The IAB's standards on viewability do not go far enough to ensure advertiser dollars are spent effectively and that ads are seen by real, relevant people, in the right context, according to NAB CMO Andrew Knott.
Knott, who is the keynote speaker at the AdNews Live! Tackling Transparency event on 27 June, says the IAB’s standards are what he considers “minimal”.
Viewability is one of three major areas of focus for the NAB CMO, who is pushing for a higher standard of viewability across the digital ecosystem and NAB's media spend.
IAB Australia has adopted the standard set by the US-based Media Ratings Council, which stipulates 50% of a display ad must be in view for one second and for video ads, 50% must be in view for two seconds. It published a whitepaper in December 2016 outlining its position.
Knott believes tougher standards are necessary and is working with NAB’s media agency Mindshare and its parent company GroupM on “what is feasible”.
Globally, GroupM introduced its own definition of viewability last year that goes beyond the IAB’s.
Knott says: “I want to make sure the money I invest in our advertising is seen by real humans, who are part of our target audience, and served in an appropriate context. [GroupM] has a tougher standard and as a marketer that's investing enterprise money into advertising, I want to move to a standard that I feel is more appropriate,” he tells AdNews.
“I lean to a tougher standard than the IAB, but we need to evolve the definition. I’m working with GroupM on what is feasible and how we get to it.”
Knott believes strengthening the viewability standard is an important stepping-stone towards improving transparency in the broader buying ecosystem.
He adds: “A minimum viable standard is as great place to start but we need to get to minimal acceptable standard from an advertiser standpoint. I’m beholden to a senior leadership team and I've got to report to the board and I've got to be confident [money is being invested well].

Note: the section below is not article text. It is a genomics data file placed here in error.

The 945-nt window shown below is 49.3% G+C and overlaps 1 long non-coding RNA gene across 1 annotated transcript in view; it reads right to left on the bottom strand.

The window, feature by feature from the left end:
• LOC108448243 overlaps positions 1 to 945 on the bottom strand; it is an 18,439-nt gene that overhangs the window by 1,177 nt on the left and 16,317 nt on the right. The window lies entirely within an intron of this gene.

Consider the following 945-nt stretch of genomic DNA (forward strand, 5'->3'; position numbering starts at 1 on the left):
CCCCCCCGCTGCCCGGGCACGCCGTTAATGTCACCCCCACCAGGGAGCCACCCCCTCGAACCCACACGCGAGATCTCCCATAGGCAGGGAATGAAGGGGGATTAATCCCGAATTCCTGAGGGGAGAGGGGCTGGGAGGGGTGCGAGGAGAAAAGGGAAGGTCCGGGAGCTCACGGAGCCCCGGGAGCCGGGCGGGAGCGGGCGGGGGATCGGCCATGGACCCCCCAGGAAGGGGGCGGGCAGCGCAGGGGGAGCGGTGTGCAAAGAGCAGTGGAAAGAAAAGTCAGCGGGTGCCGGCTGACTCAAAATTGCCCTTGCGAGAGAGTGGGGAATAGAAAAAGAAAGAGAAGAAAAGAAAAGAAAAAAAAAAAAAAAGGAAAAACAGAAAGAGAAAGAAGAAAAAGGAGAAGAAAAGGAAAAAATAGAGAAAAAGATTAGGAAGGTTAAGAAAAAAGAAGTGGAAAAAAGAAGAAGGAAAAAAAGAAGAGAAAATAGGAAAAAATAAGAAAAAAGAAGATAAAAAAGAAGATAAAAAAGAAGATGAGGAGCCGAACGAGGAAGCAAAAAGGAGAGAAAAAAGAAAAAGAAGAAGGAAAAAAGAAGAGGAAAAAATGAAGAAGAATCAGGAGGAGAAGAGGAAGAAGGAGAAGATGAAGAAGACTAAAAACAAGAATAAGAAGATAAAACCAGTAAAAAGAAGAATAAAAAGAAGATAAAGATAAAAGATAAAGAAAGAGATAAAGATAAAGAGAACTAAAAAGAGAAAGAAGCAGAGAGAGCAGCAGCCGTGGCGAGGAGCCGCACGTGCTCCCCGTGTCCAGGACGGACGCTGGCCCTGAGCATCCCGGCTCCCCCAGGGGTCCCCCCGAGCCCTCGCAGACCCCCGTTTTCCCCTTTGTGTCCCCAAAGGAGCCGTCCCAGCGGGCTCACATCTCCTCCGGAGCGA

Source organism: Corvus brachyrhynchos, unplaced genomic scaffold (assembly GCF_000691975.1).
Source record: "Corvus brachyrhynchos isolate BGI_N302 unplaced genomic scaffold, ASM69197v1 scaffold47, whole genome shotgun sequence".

“A minimum standard isn't the end point, it’s a stepping stone,” he says.
GroupM’s standards, which were introduced in 2016, pledge what it claims are 100% viewable ads.
It says clients do not pay if display ads are not 100% in view and that video ad players must be 100% in view and more than half the ad viewed with sound on for it to be viewable. It also excludes autoplay ads.
GroupM controls around a third of global media spend, which means the group’s influence is widely felt. At launch, nine Australian publishers signed on, including Fairfax, News Digital, Yahoo, Guardian and Mamamia, although many in market debate what it can deliver.
The AANA also released a whitepaper last year which stated it believed by January 2018, advertisers should only pay for viewable ads. At the time, in October 2016, the AANA claimed viewability was the second greatest concern for its members, after transparency. It also stated that until 100% viewability was delivered, unless 70% of ads within a campaign were viewable advertisers should claim compensation.
Knott also believes that the industry bodies need to stop fighting among themselves over transparency issues such as viewability, and work together on a more consistent approach more to drive action and progress.
He tells AdNews: “What I want from my agency is for them to deliver audiences. What I want from vendors and publishers is transparency. What I want from the industry bodies is for them to stop fighting among themselves and line up on standards. I don't care if it's the MFA, the AANA or the IAB - they need to put personal agendas aside.”
Knott will reveal a major push for transparency at the AdNews Live! Tackling Transparency half-day event on 27 June.
Get your tickets here.
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